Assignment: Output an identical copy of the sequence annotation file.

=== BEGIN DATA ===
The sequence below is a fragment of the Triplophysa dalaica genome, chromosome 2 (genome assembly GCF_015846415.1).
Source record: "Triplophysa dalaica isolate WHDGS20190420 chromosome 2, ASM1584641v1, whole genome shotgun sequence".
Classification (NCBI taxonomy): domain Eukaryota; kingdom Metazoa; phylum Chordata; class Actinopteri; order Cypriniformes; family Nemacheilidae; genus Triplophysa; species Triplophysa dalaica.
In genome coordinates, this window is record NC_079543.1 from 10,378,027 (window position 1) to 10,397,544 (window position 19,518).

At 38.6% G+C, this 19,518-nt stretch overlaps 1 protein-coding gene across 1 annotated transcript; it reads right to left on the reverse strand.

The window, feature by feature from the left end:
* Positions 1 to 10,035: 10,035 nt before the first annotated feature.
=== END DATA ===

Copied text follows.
The sequence below is a fragment of the Triplophysa dalaica genome, chromosome 2 (genome assembly GCF_015846415.1).
Source record: "Triplophysa dalaica isolate WHDGS20190420 chromosome 2, ASM1584641v1, whole genome shotgun sequence".
Classification (NCBI taxonomy): domain Eukaryota; kingdom Metazoa; phylum Chordata; class Actinopteri; order Cypriniformes; family Nemacheilidae; genus Triplophysa; species Triplophysa dalaica.
In genome coordinates, this window is record NC_079543.1 from 10,378,027 (window position 1) to 10,397,544 (window position 19,518).

At 38.6% G+C, this 19,518-nt stretch overlaps 1 protein-coding gene across 1 annotated transcript; it reads right to left on the reverse strand.

The window, feature by feature from the left end:
* Positions 1 to 10,035: 10,035 nt before the first annotated feature.